Saudi Arabia reports 9 new COVID-19 deaths

An aerial view shows King Abdullah Finance City and the northern ring road which remains empty due to the COVID-19 pandemic in the Saudi capital Riyadh, on May 24, 2020. (AFP)
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Updated 26 May 2020

Saudi Arabia reports 9 new COVID-19 deaths

  • The Kingdom also reported 2,235 new COVID-19 cases

RIYADH: Saudi Arabia recorded nine new deaths from COVID-19 on Monday, the health ministry said.
The total death toll in Saudi Arabia since the pandemic began is now 399.
The ministry also said 2,235 new cases have been discovered, bringing the total number of cases to 74,795.
The cities that saw the most cases were Riyadh with 765, then Makkah with 416, and Jeddah with 350.
The health ministry also said that 2,148 cases have recovered, bringing the total number of patients who have recovered to 45,668.
More than five million people have been infected with the virus globally and almost 350,000 have died.


Saudi candidate through to next round of WTO race

Updated 21 min 16 sec ago

Saudi candidate through to next round of WTO race

  • Tuwaijri is among three women and one other man bidding to become the next director-general of the WTO
  • The other remaining candidates are from Kenya, Nigeria, South Korea, and the UK

RIYADH: Saudi Arabia’s candidate Mohammad Al-Tuwaijri has advanced to the second round of the leadership selection process, the Geneva-based World Trade Organization (WTO) said on Friday.
Tuwaijri is among three women and one other man bidding to become the next director-general of the WTO.

The remaining candidates are Kenyan minister, Amina Mohamed, former Nigerian Finance Minister Ngozi Okonjo-Iweala, South Korean Trade Minister Yoo Myung-hee and British ex-minister, Liam Fox.

Kusay Alkhunaizi, a former International Monetary Fund (IMF) expert, said that the contest for the next phase of the WTO presidency process would be limited to candidates from Britain, South Korea, Kenya, Nigeria and Saudi Arabia.

Candidates from Mexico, Egypt, and Moldova stepped out of the race at the end of the first voting round.

The second-round results will depend largely on the lobbying efforts of the candidates and on the proposed program as voters weigh the plans of each contender during this critical period for WTO due to the COVID-19 crisis and trade tensions between the US and China.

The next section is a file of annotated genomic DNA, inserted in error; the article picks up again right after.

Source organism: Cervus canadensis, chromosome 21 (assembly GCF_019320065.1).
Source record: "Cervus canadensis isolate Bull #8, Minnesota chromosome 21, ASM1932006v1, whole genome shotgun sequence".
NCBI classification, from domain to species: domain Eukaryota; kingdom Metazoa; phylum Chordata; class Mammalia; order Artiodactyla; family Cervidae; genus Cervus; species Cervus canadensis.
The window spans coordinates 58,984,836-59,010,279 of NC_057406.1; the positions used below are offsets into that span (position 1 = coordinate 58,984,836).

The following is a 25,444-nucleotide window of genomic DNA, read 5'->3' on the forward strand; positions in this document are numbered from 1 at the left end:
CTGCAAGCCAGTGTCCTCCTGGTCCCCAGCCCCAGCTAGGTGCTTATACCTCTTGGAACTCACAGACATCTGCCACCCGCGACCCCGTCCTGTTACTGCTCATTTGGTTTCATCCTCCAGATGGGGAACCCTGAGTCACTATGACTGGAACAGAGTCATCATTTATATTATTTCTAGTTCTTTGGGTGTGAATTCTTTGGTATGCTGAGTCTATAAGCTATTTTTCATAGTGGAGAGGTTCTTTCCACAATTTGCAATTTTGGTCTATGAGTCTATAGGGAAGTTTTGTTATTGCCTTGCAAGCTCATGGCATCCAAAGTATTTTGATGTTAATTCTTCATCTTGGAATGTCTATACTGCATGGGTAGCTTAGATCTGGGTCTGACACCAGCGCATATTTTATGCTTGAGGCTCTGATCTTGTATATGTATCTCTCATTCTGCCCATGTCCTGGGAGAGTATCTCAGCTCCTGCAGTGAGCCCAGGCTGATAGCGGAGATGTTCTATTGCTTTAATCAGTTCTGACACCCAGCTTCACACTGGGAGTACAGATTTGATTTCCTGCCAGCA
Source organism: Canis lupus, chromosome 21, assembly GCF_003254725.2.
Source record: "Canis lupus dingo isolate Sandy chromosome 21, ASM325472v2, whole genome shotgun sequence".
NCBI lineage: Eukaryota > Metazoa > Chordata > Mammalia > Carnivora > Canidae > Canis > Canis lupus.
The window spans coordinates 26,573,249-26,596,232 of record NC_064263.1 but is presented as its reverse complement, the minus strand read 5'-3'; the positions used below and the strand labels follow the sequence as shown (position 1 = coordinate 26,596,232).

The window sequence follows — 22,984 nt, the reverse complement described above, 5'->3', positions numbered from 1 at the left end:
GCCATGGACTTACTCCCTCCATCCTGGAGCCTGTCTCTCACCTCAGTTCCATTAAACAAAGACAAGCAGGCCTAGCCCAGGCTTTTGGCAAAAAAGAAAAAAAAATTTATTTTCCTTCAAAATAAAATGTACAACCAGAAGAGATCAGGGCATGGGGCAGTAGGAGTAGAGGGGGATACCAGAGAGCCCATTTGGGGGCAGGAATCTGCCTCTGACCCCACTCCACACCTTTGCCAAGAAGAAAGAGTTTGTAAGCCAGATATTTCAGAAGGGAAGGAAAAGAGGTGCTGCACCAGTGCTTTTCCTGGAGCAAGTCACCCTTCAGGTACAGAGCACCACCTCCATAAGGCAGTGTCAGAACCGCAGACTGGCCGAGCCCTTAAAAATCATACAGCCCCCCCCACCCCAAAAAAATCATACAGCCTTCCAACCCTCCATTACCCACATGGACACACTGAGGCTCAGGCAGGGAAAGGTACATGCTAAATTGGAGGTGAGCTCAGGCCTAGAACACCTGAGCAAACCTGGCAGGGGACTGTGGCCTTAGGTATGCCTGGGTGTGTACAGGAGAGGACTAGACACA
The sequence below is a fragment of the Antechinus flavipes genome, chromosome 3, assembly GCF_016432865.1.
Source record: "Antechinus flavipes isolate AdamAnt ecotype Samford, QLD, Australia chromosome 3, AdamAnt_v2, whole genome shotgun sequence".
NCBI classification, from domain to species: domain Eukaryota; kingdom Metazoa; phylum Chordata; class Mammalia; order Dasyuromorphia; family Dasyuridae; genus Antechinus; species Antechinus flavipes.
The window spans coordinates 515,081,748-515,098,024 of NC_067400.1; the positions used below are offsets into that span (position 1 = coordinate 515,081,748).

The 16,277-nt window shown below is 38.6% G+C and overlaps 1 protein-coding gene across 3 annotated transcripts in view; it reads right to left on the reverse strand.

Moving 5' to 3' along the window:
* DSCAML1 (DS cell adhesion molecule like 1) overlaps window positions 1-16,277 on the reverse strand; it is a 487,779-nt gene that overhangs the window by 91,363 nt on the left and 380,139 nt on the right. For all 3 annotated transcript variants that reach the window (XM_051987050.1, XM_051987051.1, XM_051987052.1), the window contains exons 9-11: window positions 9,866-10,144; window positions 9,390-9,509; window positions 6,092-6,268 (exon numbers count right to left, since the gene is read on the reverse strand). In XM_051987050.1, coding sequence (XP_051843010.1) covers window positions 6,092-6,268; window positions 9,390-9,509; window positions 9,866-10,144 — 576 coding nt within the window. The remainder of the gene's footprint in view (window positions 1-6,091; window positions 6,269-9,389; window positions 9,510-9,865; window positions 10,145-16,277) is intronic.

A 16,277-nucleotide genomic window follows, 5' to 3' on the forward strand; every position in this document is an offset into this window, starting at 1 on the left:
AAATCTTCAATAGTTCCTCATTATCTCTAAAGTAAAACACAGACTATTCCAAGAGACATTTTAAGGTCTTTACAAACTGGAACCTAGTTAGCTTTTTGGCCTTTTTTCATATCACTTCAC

Alkhunaizi said that Al-Tuwaijri has moved to the second stage along with four other candidates.

Al-Tuwaijri worked in the private sector as a distinguished international banker, in the public sector as the minister of economy and planning, and at the Royal Court. He was engaged in the nationwide economic transformation (Vision 2030) for the Saudi economy, the largest in the Middle East.

Alkhunaizi said that the challenges faced by candidates were huge and this round of elections was the most sensitive in the life of the WTO. Aside from COVID-19 and trade tensions, technology taxation and equity of trade between nations were some of the bigger challenges.

When Al-Tuwaijri gave his initial candidate press conference in July, there was a telling moment when he described the need to stabilize the WTO. As he spoke, he gripped his hands together as if pulling back on a joystick.

Al-Tuwaijri never directly referred to his early career as a fighter pilot, but it was clear from the language that he used and the analogies he drew that it was a formative experience and has informed his thinking in his subsequent career in business and government.

He sees the current crisis in global trade and within the WTO itself as an opportunity for reform. Similarly the backdrop of a global economy desperately trying to right itself in the wake of the coronavirus is a chance to provide the motivation to get things done.

The former fighter pilot, banker and minister of economy and planning sees the current shortcomings of the organization and the rise of global trade disputes as largely a failure of process.

For the 25-year-old body to be effective, Al-Tuwaijri believes that it must deliver on its trade negotiation mandate so that countries do not circumvent it and opt for more belligerent ways of settling disputes.

Al-Tuwaijri highlighted the dangers this trend represents to the world order in his vision for the WTO. He sees growing inequality within and between nations as spurring the rise of nationalism worldwide.